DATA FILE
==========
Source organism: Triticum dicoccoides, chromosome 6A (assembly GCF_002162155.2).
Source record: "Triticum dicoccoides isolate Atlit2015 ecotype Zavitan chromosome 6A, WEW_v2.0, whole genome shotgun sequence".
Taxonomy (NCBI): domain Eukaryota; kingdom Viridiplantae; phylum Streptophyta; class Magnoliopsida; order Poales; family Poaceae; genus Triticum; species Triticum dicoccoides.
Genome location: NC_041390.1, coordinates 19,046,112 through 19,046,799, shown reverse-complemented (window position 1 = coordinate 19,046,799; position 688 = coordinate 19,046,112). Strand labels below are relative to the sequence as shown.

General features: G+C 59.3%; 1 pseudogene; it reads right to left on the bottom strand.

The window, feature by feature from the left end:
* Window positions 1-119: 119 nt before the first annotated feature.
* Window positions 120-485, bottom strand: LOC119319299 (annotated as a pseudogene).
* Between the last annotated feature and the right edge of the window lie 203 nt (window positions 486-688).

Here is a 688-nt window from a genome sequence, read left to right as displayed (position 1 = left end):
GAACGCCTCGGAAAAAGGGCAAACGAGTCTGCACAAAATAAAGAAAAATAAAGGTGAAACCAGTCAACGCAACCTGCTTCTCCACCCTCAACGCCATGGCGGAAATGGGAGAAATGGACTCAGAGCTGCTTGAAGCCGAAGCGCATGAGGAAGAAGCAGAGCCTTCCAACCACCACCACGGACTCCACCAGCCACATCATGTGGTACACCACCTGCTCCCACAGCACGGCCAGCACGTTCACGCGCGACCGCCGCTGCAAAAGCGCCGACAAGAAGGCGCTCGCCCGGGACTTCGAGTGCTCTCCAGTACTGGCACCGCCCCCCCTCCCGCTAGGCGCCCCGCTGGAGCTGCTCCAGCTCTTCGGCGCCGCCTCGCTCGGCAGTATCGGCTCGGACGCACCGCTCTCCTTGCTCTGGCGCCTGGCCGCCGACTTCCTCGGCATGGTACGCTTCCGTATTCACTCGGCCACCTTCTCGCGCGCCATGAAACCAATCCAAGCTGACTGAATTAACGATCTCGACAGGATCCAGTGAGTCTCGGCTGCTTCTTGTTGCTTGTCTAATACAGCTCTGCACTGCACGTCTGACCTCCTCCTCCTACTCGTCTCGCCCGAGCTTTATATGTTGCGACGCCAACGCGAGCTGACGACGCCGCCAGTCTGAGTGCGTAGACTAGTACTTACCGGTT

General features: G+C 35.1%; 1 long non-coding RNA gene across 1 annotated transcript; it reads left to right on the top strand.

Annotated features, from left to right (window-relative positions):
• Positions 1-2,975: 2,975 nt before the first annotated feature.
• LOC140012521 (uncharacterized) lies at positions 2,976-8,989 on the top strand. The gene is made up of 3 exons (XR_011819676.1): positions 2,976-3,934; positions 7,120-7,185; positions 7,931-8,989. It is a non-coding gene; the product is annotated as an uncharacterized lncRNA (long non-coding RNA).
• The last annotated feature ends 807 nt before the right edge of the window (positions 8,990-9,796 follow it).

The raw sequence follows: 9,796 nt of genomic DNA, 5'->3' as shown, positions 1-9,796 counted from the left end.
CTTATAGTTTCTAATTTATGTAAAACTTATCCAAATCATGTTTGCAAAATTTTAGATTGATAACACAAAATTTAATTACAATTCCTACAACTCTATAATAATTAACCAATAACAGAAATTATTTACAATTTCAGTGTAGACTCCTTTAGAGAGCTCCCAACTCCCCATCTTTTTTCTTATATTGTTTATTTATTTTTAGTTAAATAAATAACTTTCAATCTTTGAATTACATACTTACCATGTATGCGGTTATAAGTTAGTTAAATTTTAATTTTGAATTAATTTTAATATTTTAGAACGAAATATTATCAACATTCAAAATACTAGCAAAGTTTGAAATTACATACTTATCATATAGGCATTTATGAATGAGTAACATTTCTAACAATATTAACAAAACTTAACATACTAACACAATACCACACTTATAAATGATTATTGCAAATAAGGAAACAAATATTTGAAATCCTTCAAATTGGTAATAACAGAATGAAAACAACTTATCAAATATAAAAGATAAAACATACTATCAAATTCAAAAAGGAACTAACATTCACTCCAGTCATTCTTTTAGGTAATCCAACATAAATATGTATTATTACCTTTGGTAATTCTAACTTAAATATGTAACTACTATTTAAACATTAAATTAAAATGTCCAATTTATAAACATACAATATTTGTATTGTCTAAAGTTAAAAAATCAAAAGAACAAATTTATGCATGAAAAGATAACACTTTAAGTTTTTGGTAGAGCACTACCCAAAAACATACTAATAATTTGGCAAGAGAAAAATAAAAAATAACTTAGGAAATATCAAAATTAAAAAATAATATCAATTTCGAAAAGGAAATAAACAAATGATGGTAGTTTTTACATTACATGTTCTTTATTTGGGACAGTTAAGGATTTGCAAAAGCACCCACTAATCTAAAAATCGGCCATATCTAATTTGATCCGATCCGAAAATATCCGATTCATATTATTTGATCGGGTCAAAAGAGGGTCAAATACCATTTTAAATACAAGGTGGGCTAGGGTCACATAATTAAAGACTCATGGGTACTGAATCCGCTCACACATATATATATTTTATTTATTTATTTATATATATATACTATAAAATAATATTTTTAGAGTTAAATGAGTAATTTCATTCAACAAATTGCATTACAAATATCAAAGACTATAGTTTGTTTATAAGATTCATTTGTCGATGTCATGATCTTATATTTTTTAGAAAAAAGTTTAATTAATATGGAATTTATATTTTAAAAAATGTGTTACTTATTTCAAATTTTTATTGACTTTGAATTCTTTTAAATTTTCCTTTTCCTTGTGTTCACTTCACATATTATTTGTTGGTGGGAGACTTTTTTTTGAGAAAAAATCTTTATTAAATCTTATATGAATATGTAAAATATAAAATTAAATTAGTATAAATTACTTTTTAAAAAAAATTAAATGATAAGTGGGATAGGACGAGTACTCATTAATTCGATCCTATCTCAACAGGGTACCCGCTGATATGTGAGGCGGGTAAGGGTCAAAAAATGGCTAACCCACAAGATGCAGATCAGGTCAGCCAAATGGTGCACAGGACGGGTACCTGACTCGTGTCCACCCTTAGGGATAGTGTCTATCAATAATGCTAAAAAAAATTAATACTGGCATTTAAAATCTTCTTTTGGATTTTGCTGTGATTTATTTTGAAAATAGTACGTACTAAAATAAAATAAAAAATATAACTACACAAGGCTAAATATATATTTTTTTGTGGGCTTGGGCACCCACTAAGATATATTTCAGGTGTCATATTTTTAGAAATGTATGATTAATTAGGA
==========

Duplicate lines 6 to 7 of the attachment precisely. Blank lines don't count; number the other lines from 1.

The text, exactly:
The window, feature by feature from the left end:
* Window positions 1-119: 119 nt before the first annotated feature.